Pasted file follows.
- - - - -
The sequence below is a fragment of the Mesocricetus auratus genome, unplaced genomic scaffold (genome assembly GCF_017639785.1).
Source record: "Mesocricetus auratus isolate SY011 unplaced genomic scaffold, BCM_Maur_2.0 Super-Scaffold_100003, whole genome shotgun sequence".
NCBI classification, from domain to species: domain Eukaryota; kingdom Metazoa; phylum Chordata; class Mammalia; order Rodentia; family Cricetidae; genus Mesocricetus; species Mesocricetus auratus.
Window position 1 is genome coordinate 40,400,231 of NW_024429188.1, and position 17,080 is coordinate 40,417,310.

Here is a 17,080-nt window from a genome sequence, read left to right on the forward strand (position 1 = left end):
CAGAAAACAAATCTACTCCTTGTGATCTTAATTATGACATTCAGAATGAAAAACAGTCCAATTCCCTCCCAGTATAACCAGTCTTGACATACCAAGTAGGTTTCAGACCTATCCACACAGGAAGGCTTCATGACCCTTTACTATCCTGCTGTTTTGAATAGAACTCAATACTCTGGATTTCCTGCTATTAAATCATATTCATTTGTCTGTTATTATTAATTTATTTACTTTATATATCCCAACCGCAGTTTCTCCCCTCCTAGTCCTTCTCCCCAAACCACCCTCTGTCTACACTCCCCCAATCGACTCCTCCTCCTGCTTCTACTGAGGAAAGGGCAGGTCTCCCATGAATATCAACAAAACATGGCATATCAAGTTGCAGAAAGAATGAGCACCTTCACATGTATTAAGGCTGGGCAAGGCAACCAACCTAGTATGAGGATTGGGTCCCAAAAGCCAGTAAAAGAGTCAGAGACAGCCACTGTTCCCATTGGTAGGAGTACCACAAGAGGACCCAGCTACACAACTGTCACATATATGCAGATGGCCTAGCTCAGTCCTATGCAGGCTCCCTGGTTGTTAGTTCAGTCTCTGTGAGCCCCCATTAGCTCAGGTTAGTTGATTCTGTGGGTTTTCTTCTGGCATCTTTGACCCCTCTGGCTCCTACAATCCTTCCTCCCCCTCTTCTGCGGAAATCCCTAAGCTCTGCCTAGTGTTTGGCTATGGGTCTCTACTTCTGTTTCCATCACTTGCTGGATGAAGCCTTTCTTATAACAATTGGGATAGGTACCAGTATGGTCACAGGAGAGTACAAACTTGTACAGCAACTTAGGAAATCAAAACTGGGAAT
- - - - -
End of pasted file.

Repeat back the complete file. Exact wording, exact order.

The sequence below is a fragment of the Mesocricetus auratus genome, unplaced genomic scaffold (genome assembly GCF_017639785.1).
Source record: "Mesocricetus auratus isolate SY011 unplaced genomic scaffold, BCM_Maur_2.0 Super-Scaffold_100003, whole genome shotgun sequence".
NCBI classification, from domain to species: domain Eukaryota; kingdom Metazoa; phylum Chordata; class Mammalia; order Rodentia; family Cricetidae; genus Mesocricetus; species Mesocricetus auratus.
Window position 1 is genome coordinate 40,400,231 of NW_024429188.1, and position 17,080 is coordinate 40,417,310.

Here is a 17,080-nt window from a genome sequence, read left to right on the forward strand (position 1 = left end):
CAGAAAACAAATCTACTCCTTGTGATCTTAATTATGACATTCAGAATGAAAAACAGTCCAATTCCCTCCCAGTATAACCAGTCTTGACATACCAAGTAGGTTTCAGACCTATCCACACAGGAAGGCTTCATGACCCTTTACTATCCTGCTGTTTTGAATAGAACTCAATACTCTGGATTTCCTGCTATTAAATCATATTCATTTGTCTGTTATTATTAATTTATTTACTTTATATATCCCAACCGCAGTTTCTCCCCTCCTAGTCCTTCTCCCCAAACCACCCTCTGTCTACACTCCCCCAATCGACTCCTCCTCCTGCTTCTACTGAGGAAAGGGCAGGTCTCCCATGAATATCAACAAAACATGGCATATCAAGTTGCAGAAAGAATGAGCACCTTCACATGTATTAAGGCTGGGCAAGGCAACCAACCTAGTATGAGGATTGGGTCCCAAAAGCCAGTAAAAGAGTCAGAGACAGCCACTGTTCCCATTGGTAGGAGTACCACAAGAGGACCCAGCTACACAACTGTCACATATATGCAGATGGCCTAGCTCAGTCCTATGCAGGCTCCCTGGTTGTTAGTTCAGTCTCTGTGAGCCCCCATTAGCTCAGGTTAGTTGATTCTGTGGGTTTTCTTCTGGCATCTTTGACCCCTCTGGCTCCTACAATCCTTCCTCCCCCTCTTCTGCGGAAATCCCTAAGCTCTGCCTAGTGTTTGGCTATGGGTCTCTACTTCTGTTTCCATCACTTGCTGGATGAAGCCTTTCTTATAACAATTGGGATAGGTACCAGTATGGTCACAGGAGAGTACAAACTTGTACAGCAACTTAGGAAATCAAAACTGGGAAT